“Alex doesn’t talk in the name of a ‘‘we’’ of parrots successfully imposed by scientists, but in the name of a ‘‘we’’ constituted by the assemblage of a parrot and human beings equipped with an apparatus aimed at making the parrot talk well.” [3]

But how can we ever understand the world of a mosquito, since we never exit the world of being human? Morton describes it as being “shrink-wrapped in [our access modes], so that we anthropomorphize everything. But that doesn’t mean that there’s no outside at all, or that we are caught forever within anthropocentrism. There’s a big difference between saying that we anthropomorphize and that we are anthropocentric.” [2]

The translator will use technology to increase the overlap in worlds with the non-human. Creating an affective experience of a different world that is relatable to humans, such as sound and words.

In physicist Karen Barad’s terms, by listening to the mosquito, we attend to an imbalance in power, we are open to the possibility of mutual response - a response-ability. [4]

The intention of the work is partly to probe and push the limits of the knowable to enable modesty and reverence to the unknowable. But also to celebrate how we can, with the use of technology, expand our awareness, consciousness and solidarity, to find a way of becoming with the non-human - a positive and imaginative way out of the death grip of the sixth extinction.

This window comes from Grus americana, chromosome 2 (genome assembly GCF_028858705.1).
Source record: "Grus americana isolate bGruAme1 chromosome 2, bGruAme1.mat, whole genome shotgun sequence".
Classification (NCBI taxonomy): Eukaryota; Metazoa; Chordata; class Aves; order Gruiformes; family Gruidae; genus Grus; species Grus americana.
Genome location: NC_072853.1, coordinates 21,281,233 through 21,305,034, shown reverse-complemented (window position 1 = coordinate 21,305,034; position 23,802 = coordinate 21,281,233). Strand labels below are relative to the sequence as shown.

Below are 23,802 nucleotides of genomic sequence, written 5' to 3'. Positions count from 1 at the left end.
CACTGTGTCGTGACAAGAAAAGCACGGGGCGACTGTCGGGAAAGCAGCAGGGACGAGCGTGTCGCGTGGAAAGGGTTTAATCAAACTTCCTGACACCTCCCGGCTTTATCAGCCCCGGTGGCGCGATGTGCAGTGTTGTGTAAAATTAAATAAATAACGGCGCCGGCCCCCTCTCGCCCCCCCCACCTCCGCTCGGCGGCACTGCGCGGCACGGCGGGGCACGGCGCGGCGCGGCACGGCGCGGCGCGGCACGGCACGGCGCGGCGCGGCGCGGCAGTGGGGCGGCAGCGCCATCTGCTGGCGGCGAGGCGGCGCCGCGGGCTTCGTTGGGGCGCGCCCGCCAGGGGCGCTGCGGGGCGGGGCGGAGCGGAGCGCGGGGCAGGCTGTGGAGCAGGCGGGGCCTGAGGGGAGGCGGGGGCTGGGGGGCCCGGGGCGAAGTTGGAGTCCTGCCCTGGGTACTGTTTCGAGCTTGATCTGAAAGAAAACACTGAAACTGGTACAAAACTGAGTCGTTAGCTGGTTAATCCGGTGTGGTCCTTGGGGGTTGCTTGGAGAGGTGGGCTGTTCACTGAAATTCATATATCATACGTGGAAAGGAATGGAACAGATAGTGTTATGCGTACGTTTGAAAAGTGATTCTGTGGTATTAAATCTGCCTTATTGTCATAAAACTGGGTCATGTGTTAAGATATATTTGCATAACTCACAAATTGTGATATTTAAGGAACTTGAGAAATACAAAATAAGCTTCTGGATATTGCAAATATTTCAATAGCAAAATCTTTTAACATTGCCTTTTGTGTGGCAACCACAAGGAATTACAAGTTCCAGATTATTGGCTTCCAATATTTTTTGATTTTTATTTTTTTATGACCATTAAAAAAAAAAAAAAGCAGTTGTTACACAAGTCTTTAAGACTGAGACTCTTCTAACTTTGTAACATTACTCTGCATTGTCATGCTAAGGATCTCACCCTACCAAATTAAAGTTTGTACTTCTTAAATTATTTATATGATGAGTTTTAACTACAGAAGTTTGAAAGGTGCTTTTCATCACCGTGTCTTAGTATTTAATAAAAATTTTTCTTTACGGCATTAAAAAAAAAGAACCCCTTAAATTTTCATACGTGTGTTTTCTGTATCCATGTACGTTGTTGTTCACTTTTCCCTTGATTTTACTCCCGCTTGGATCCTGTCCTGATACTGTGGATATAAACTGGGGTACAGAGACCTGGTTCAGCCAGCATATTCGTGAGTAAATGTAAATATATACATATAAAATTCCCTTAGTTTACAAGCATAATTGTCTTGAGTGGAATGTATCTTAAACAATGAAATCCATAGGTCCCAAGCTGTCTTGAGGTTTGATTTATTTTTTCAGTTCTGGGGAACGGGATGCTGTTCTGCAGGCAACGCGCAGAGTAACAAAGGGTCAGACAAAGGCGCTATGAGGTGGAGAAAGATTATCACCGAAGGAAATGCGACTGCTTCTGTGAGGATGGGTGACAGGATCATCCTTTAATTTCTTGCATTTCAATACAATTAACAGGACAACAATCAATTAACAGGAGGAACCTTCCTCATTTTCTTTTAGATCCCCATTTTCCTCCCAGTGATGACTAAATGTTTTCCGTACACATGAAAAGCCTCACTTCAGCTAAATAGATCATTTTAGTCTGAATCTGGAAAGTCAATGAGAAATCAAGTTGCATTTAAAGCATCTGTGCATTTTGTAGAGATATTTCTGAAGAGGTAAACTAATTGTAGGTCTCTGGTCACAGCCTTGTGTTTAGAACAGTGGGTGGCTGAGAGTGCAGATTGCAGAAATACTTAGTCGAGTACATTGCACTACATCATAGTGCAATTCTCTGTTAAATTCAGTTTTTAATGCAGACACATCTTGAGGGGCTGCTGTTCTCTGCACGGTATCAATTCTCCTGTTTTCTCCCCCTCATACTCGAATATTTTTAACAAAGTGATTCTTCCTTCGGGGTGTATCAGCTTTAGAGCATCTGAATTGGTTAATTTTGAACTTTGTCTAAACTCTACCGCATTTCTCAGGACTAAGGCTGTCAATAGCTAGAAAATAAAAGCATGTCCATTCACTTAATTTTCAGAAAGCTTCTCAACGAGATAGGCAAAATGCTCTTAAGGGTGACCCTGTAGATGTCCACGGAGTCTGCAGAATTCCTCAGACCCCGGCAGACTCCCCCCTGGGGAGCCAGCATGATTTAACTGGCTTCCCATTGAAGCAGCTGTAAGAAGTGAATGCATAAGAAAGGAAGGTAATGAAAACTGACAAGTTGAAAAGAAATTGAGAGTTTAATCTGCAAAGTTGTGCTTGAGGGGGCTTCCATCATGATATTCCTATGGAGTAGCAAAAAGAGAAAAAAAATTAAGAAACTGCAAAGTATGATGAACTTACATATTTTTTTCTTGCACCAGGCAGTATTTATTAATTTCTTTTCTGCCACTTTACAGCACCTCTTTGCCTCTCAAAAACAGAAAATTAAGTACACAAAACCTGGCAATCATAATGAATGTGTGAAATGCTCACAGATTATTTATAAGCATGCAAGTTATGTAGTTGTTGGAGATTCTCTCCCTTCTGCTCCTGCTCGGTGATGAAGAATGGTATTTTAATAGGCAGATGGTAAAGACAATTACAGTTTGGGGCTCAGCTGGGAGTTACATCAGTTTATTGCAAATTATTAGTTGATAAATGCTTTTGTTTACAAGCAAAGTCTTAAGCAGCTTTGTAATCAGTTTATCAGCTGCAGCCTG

Why Mosquito?

As oddkin, our progeny may not be human, much less our biological offspring. However, as Heather Davis argues in her essay “Toxic Progeny: The Plastisphere and Other Queer Futures”, we have an extra responsibility to species created through anthropogenic processes. [5] A certain species of mosquitoes common in cities, called the London Underground Mosquito, has evolved due to human actions - it is a bastard child that will most certainly outlive us. [6] Claiming kinship to an “unpopular parasite” is thought provoking, and is intended to make us challenge and re-think for who we are responsible, and how we are actually codependent through a deep biospheric bond - a bond of blood.


Next Step

This work is currently in progress, we are currently exploring options to turn the prototype into a full scale installation. If you have any thoughts, input, or can support us in any way, contact us! :)